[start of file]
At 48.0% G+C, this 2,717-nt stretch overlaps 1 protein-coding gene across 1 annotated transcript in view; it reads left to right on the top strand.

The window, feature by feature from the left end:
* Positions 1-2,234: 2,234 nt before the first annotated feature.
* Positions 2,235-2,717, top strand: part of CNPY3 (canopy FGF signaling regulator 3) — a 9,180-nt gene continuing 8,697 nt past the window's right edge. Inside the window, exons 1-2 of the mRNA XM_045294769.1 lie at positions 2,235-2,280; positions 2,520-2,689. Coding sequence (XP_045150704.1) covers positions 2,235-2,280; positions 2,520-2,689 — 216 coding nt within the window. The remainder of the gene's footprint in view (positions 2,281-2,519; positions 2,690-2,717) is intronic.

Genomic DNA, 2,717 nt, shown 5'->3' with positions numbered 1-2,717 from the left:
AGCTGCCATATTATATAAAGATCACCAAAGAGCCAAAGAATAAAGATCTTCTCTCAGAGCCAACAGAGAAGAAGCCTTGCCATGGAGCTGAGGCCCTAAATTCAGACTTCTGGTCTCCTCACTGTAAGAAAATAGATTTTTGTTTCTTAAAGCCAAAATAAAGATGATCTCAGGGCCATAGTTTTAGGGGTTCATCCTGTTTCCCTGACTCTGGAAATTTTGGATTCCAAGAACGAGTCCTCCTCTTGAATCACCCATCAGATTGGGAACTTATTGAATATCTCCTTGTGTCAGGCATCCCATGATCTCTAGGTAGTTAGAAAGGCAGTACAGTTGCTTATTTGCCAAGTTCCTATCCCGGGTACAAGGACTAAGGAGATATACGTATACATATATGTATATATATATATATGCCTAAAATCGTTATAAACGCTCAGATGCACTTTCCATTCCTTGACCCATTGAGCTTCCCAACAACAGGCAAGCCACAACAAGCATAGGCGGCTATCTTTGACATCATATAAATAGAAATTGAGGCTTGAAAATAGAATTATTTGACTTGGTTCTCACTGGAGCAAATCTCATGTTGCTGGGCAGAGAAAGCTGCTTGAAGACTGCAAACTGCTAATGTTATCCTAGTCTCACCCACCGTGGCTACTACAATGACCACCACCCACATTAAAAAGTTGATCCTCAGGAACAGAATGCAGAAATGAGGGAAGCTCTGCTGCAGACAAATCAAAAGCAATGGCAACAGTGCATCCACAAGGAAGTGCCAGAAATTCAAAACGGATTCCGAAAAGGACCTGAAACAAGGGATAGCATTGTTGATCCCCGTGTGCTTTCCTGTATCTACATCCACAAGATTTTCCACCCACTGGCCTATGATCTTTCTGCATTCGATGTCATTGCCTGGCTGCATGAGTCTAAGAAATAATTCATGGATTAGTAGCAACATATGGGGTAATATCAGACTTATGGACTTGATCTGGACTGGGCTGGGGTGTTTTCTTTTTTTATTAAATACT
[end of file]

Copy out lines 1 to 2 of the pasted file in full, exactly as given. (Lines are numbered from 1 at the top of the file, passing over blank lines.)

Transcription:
At 48.0% G+C, this 2,717-nt stretch overlaps 1 protein-coding gene across 1 annotated transcript in view; it reads left to right on the top strand.

The window, feature by feature from the left end: